FAO/GIEWS - Food Outlook No.2 - May 2002 p.3

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Supply/Demand Roundup

Early prospects for global cereal production in 2002 point to an increase for the second consecutive year. Based on the condition of crops in the ground and planting intentions for those still to be sown, and assuming normal weather for the remainder of the 2002 cropping seasons, world cereal output this year is forecast at 1 905 million tonnes (including rice in milled equivalent), 21 million tonnes up from 2001 and about 1 percent above the average of the past five years. At this forecast level, anticipated world cereal utilization in 2002/03 would exceed production in 2002, as has been the case for the past three seasons. This development gives rise to the possibility of a tighter supply situation as stocks will need to be drawn down again in 2003. However, the exceptionally large exportable supplies in several countries would continue to mitigate the negative impact of lower cereal inventories at the global level, for at least another season. As a result, international cereal markets are unlikely to experience any significant upward price pressure also during the upcoming 2002/03 marketing season.


FAO’s first forecast of world wheat production in 2002 is 603 million tonnes, 22 million tonnes or almost 4 percent up from the previous year and above average. In the northern hemisphere, the winter wheat crops are well developed and spring wheat planting is underway in some parts. Output of wheat in Asia is expected to increase significantly this year from last year’s reduced crop, mostly reflecting improved weather conditions in India as well as throughout the Near Eastern subregion. In North America, somewhat larger crops are forecast both in the United States and also in Canada where planting has yet to begin this spring. In Europe a significant increase is forecast, mostly on the strength of larger crops in the EC following a significant expansion of area. Generally, smaller crops are expected elsewhere in the European region due partly to adverse weather but also as a consequence of bumper crops last year, which depressed prices and encouraged a shift out off wheat production. The exception is the Russian Federation, where particularly favourable weather could lead to a further modest increase in production this year. By contrast, production in North Africa is set to fall, largely because of inadequate rainfall in the main producing areas. Little change is envisaged in Central America where an average crop is being harvested in Mexico. In the southern hemisphere where most of the major wheat crops will only be sown later this year, wheat output is tentatively expected to increase in South America, but intentions for planting in Argentina remain uncertain. Early indications point to a larger wheat crop also in Australia.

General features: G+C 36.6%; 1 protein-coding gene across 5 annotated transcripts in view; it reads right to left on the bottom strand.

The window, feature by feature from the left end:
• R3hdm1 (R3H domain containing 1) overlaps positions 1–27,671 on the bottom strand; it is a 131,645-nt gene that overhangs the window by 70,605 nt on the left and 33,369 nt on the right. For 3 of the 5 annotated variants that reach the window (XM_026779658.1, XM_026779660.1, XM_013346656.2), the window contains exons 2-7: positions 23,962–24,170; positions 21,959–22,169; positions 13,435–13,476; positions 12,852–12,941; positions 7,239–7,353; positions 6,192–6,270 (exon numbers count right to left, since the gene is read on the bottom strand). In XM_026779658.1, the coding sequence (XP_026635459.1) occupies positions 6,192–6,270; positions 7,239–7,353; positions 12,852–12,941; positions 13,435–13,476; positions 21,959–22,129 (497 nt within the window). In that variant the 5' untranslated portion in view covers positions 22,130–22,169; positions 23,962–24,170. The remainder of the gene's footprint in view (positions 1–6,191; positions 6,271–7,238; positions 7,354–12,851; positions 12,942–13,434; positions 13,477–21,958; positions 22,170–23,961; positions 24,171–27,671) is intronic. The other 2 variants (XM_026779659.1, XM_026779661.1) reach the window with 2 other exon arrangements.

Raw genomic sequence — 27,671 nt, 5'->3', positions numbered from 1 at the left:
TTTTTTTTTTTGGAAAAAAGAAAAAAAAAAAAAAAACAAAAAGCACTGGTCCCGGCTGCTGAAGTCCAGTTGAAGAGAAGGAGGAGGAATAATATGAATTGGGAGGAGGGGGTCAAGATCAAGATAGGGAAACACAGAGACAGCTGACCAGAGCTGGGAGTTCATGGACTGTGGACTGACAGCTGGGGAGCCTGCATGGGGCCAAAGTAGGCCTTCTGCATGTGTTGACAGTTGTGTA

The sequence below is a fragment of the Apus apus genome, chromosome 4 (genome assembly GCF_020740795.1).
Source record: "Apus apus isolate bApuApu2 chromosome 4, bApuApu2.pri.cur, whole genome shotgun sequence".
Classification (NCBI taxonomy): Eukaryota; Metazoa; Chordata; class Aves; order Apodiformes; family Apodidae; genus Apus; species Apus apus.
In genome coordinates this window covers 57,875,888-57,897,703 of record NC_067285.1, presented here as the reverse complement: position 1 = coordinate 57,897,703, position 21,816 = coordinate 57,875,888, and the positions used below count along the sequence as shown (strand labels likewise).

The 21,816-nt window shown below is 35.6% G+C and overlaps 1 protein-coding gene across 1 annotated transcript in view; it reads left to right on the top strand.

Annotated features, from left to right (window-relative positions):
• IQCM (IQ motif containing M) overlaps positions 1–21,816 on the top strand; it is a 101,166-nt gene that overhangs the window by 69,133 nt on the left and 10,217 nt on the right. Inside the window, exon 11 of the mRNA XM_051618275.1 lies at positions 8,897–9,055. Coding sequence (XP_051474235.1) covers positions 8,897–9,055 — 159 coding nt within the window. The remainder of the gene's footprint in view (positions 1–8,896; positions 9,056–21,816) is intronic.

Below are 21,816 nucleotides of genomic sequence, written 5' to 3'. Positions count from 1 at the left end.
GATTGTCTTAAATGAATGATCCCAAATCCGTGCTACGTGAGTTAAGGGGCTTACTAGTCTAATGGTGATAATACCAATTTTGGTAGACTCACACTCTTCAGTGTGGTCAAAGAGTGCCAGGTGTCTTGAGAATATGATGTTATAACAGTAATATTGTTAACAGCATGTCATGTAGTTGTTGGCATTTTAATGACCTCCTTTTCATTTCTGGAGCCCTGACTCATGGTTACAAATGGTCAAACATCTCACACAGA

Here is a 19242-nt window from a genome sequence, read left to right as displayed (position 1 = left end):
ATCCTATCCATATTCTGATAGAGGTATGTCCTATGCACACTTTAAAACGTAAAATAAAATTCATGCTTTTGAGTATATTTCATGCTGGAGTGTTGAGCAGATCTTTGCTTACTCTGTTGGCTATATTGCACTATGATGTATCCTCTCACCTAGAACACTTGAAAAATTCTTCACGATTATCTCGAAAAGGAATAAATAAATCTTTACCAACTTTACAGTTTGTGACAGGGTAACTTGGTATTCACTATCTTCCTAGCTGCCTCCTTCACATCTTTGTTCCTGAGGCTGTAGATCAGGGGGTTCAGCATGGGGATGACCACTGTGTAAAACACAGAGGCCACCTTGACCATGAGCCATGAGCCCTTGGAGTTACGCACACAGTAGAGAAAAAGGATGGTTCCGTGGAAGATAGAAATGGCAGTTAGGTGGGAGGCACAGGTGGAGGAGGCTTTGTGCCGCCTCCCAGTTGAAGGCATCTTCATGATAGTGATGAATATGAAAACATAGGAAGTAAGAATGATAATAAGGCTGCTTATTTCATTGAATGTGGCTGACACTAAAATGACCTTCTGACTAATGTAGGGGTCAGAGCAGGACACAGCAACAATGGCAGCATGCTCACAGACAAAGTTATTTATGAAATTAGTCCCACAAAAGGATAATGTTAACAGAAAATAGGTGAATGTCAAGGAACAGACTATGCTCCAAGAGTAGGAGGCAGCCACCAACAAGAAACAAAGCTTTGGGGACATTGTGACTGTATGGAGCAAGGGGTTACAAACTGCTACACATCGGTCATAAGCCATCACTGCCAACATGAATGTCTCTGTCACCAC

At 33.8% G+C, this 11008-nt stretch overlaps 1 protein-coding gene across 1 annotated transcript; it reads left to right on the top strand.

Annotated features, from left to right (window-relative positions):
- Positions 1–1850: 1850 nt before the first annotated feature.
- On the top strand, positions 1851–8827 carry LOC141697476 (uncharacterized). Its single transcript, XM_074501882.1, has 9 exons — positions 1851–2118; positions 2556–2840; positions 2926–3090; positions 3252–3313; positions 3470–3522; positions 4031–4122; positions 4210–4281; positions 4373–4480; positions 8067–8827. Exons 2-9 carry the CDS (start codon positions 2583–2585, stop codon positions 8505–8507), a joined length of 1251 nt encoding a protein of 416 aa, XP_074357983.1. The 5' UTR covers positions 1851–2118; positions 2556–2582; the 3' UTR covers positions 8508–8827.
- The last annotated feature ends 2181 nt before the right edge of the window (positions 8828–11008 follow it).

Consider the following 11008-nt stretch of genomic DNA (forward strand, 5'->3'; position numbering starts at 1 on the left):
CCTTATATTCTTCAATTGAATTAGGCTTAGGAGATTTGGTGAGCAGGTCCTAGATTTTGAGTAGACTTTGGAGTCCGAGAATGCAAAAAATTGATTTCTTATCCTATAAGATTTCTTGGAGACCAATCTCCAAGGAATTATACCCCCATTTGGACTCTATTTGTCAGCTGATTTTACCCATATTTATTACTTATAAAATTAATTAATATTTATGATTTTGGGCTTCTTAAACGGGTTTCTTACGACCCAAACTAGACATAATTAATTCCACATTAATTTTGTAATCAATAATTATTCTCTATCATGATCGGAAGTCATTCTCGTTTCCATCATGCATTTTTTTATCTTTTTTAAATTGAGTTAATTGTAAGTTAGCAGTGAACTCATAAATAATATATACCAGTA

At this early stage, the first forecast of global coarse grains output in 2002 is 910 million tonnes, marginally up from the previous year and also above average. The larger coarse grain crops expected in Asia and North America would more than offset reductions anticipated in all other regions. However, since the major coarse grains in the northern hemisphere are yet to be planted, this early forecast is very tentative.

In the northern hemisphere, most countries have yet to start their 2002 paddy season, pending the arrival of the monsoon rains, and several of them are still harvesting the second or third 2001 paddy crops. By contrast, the 2002 paddy season is well advanced in the southern hemisphere and around the equatorial belt, where many countries are already harvesting their main crop. FAO’s first forecast for paddy production in 2002 stands at 587 million tonnes (393 million tonnes in milled equivalent), 6 million tonnes less than in 2001, and the lowest since 1998. This outlook is highly tentative since the final outcome will depend critically on the timing, magnitude, and distribution of the monsoon rains, made all the more uncertain this year because of a possible recurrence of the El Niño phenomenon and associated weather adversities.


FAO’s first forecast for world cereal trade in 2002/03 is tentatively put at 236 million tonnes, down slightly from the 2001/02 estimated level. Most of the anticipated decline would be on account of subdued wheat and rice trade while, for coarse grains, overall trade prospects are expected to improve somewhat. Global wheat trade in 2002/03 is forecast at 105 million tonnes, down 1 million tonnes from the current season, while for coarse grains, the first forecast stands at 107 million tonnes, up slightly from the 2001/02 volume. For rice, early indications suggest that global trade in 2003 could decrease somewhat from the current year’s level, which is now forecast at just over 25 million tonnes, 1.5 million tonnes up from 2001 and the second highest level since the record performance in 1998.